I hate it when I’m wrong. While I have, in the past, labeled 9th Wonder as a J. Dilla/Pete Rock amalgam, an audacious thief who has pilfered shamelessly and gone unnoticed by rap neophytes the world over, I have also (on more occasions that I’d like to admit) surrendered myself to the irrepressible soulfulness and organic wholesomeness of his work. Today, my stance on the North Carolina wunderkind is a lot more forgiving than it was when The Listening dropped- sure, he’s derivative, but I’d much rather a producer paid homage to traditionally-minded East Coast thump than Scott Storch g-synth. Having developed a genuine appreciation for his output over the years, it was with great anticipation that I greeted this collaboration between one of my top 5 of all time (the beady eyed thug!) and North Carolina’s hype magnet. Alas, it appears that my magnanimity has been misplaced yet again, for this record is a FAR cry from what it could have been.
This record isn’t BAD, per se, just lukewarm, tepid, bland. To his credit, 9th Wonder sounds far less predictable than usual, sometimes opting for a slouching, skulking, slumping sound that is more “Leflaur Leflah” than “The Yo-Yo.” “The Ghetto” references Evil Dee with its lurching, lumbering streetwise bassline, while “No Comparison” comes off like a collision between the dirge-ish, graven bass of Dah Shining with 9th Wonder’s distinctively string-heavy, sample-driven sound. “Food For Thought” merges Pete Rock bombast with Premo sample-splicing, “U Woundering” synthesizes gunclap snares with whispering vocal loops and lead-footed bass and “He’s Back”, while slightly repetitious, exhibits a good deal of menace. Yet, while there are definite highs to be experienced here as far as production goes, 9th also offers some of his most confused-sounding work to date- I have absolutely no idea what’s going on with the “Badunk A Dunk” lite of “Out Of Town”, the soporific-to-the-point-of-drowsy “I Don’t Know” (marred further by a pretty horrid hook) or the highly befuddling “No Comparison”.
Of course, some of this would be forgiven if Buck offered a worthy performance, but somehow here he sounds drab and uninspired, his performance devoid of the vitriol and assured cocksureness of yore. Perhaps it’s the fact that there aren’t enough guest shots to offset Buck’s flow, or perhaps he’s in a somewhat more sedate mood since the last Black Moon long-player, but there is little here that hasn’t been presented in far more convincing fashion before. Make no mistake, this is Buckshot- the venomous enunciation, deliberately paced cadence and street-savvy swagger is here, as well as the penchant for sing-song hookery, but somehow his performance sounds hollow, forced and plastic. On “Food For Thought”, Buckshot attempts to sound insightful, only to come off as somnambulistic. “Chemistry 101”, meant to be a momentous introduction, is laden with redundant, tired braggadocio (“I’m the Neo of this Matrix shit”), Buckshot struggling to even come up with 90 seconds of worthwhile material. Elsewhere, the record is plagued with fatigued, sterile subject matter (Requisite “Oh you packin? No you actin’/ Slap him” rhetoric on “Now A Dayz”, directionless “y’all ain’t saying nothin’ new” diatribe on “Sidetalk”, etcetera), forgettable fare hampered further by listless delivery.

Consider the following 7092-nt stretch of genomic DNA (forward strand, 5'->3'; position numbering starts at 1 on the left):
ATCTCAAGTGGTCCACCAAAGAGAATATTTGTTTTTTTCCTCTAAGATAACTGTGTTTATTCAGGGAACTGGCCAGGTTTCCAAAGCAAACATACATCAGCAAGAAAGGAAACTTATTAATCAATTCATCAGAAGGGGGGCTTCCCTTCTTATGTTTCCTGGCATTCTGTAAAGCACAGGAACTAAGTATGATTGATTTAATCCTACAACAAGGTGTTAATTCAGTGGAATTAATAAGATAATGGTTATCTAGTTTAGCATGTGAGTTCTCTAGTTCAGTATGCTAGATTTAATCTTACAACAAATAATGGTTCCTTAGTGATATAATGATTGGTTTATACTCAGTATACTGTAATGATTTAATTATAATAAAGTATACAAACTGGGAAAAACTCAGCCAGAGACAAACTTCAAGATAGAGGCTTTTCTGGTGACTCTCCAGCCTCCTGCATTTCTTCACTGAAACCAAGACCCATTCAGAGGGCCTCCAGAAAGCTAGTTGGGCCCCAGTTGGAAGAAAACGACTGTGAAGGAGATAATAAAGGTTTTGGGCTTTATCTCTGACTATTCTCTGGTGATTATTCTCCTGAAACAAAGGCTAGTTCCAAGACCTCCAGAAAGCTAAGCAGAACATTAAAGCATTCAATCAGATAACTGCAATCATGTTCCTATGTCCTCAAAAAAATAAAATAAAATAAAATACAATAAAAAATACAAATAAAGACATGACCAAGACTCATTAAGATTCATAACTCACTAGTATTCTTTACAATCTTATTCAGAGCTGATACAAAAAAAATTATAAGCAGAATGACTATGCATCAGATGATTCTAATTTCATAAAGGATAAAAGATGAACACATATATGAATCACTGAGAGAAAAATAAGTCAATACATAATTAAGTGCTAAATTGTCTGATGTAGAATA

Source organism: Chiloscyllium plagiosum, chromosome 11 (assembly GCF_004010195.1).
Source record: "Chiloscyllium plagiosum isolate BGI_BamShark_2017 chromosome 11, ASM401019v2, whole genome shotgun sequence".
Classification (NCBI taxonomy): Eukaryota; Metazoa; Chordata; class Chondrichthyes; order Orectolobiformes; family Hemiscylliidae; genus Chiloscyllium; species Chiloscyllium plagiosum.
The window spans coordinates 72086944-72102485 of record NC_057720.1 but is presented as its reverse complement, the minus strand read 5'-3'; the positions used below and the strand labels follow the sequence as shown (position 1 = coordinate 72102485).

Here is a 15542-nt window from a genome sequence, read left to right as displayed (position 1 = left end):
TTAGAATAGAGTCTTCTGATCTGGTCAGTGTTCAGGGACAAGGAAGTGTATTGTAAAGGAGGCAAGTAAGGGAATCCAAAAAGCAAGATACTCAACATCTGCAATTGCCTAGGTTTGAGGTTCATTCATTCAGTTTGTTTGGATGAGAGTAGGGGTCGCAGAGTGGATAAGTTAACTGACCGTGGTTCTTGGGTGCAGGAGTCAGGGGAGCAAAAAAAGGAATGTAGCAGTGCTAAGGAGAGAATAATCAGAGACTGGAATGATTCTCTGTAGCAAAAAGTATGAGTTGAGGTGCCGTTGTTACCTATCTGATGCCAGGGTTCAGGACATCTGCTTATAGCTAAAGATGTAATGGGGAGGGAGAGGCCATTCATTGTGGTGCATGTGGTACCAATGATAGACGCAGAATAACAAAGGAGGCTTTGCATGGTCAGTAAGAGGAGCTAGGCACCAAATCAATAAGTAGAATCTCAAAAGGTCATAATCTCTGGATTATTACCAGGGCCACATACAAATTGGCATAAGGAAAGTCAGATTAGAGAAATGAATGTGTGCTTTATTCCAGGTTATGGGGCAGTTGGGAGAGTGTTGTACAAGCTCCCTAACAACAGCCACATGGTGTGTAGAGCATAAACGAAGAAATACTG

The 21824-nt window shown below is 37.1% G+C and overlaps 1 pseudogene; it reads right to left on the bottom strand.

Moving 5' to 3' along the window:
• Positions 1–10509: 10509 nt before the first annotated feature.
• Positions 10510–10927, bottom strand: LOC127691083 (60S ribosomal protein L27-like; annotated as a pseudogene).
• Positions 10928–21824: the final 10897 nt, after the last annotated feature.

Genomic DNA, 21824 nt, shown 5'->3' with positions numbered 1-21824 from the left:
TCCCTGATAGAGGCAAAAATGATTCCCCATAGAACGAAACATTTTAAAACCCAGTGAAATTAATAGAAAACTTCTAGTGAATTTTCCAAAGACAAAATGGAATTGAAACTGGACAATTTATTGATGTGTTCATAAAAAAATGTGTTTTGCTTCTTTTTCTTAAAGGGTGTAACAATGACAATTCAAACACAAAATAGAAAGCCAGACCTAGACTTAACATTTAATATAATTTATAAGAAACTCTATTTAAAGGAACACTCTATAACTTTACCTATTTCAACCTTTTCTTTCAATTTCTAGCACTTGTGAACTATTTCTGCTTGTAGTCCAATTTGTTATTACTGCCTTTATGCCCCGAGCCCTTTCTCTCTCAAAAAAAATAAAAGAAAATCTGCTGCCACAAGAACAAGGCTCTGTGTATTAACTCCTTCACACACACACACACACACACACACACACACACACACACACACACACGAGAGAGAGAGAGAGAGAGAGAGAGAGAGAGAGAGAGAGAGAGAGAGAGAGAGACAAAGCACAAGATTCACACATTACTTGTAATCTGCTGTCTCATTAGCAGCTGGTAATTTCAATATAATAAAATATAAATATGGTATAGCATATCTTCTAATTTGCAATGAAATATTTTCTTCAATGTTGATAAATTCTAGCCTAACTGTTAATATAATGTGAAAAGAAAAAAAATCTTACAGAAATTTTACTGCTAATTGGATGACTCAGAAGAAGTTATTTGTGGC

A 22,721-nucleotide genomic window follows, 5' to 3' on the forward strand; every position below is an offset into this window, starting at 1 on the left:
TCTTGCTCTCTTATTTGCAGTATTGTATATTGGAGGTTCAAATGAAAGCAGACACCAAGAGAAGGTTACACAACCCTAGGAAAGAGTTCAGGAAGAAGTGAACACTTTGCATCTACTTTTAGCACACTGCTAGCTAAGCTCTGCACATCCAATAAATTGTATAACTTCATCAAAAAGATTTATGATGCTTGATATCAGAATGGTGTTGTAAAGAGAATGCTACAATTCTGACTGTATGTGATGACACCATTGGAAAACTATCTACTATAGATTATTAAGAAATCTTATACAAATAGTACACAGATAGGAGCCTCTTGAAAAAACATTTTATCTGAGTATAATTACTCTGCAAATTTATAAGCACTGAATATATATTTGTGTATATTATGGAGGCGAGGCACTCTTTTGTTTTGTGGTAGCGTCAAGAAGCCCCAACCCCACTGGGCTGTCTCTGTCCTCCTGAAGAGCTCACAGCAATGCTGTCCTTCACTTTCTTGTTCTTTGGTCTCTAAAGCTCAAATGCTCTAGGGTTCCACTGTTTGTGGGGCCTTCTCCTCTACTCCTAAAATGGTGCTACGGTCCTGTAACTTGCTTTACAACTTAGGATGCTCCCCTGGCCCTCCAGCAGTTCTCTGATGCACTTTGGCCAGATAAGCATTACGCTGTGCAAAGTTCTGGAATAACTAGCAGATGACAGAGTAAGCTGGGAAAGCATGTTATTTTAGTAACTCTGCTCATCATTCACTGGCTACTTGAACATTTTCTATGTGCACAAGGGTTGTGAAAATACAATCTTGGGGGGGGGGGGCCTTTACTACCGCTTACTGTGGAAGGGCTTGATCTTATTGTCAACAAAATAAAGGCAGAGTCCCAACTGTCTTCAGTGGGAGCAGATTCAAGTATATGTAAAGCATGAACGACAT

For once, I was absolutely willing to put aside my jadedness and snotty preconceptions with this record. I was looking forward to vanquishing my reservations towards 9th Wonder once and for all, but ultimately, I find myself overcome by ambivalence and indifference. It doesn’t entirely help that one of my longstanding favorite emcees has managed to put out something that rivals his last solo platter in sheer tediousness. My advice? Stick to the Monkey Barz record instead.